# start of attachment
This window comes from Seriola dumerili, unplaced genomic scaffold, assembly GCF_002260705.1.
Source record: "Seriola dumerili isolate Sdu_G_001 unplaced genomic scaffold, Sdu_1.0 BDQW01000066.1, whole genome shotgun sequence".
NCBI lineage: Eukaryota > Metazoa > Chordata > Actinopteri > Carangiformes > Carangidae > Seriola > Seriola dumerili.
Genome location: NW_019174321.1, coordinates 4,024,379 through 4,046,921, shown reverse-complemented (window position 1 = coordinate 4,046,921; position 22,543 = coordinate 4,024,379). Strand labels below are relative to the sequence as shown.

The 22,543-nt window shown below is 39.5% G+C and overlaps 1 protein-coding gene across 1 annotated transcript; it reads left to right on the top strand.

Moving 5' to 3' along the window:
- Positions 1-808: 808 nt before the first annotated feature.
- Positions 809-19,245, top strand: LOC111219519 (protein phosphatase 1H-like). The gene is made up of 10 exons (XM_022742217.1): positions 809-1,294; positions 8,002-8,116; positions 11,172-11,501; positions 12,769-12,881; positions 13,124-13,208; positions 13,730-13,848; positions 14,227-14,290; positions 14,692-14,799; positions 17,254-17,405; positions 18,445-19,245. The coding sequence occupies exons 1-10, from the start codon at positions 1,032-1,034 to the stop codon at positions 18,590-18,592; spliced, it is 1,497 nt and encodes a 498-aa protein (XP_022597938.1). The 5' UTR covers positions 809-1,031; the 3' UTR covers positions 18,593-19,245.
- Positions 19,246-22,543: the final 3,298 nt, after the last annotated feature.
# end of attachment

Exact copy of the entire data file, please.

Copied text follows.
This window comes from Seriola dumerili, unplaced genomic scaffold, assembly GCF_002260705.1.
Source record: "Seriola dumerili isolate Sdu_G_001 unplaced genomic scaffold, Sdu_1.0 BDQW01000066.1, whole genome shotgun sequence".
NCBI lineage: Eukaryota > Metazoa > Chordata > Actinopteri > Carangiformes > Carangidae > Seriola > Seriola dumerili.
Genome location: NW_019174321.1, coordinates 4,024,379 through 4,046,921, shown reverse-complemented (window position 1 = coordinate 4,046,921; position 22,543 = coordinate 4,024,379). Strand labels below are relative to the sequence as shown.

The 22,543-nt window shown below is 39.5% G+C and overlaps 1 protein-coding gene across 1 annotated transcript; it reads left to right on the top strand.

Moving 5' to 3' along the window:
- Positions 1-808: 808 nt before the first annotated feature.
- Positions 809-19,245, top strand: LOC111219519 (protein phosphatase 1H-like). The gene is made up of 10 exons (XM_022742217.1): positions 809-1,294; positions 8,002-8,116; positions 11,172-11,501; positions 12,769-12,881; positions 13,124-13,208; positions 13,730-13,848; positions 14,227-14,290; positions 14,692-14,799; positions 17,254-17,405; positions 18,445-19,245. The coding sequence occupies exons 1-10, from the start codon at positions 1,032-1,034 to the stop codon at positions 18,590-18,592; spliced, it is 1,497 nt and encodes a 498-aa protein (XP_022597938.1). The 5' UTR covers positions 809-1,031; the 3' UTR covers positions 18,593-19,245.
- Positions 19,246-22,543: the final 3,298 nt, after the last annotated feature.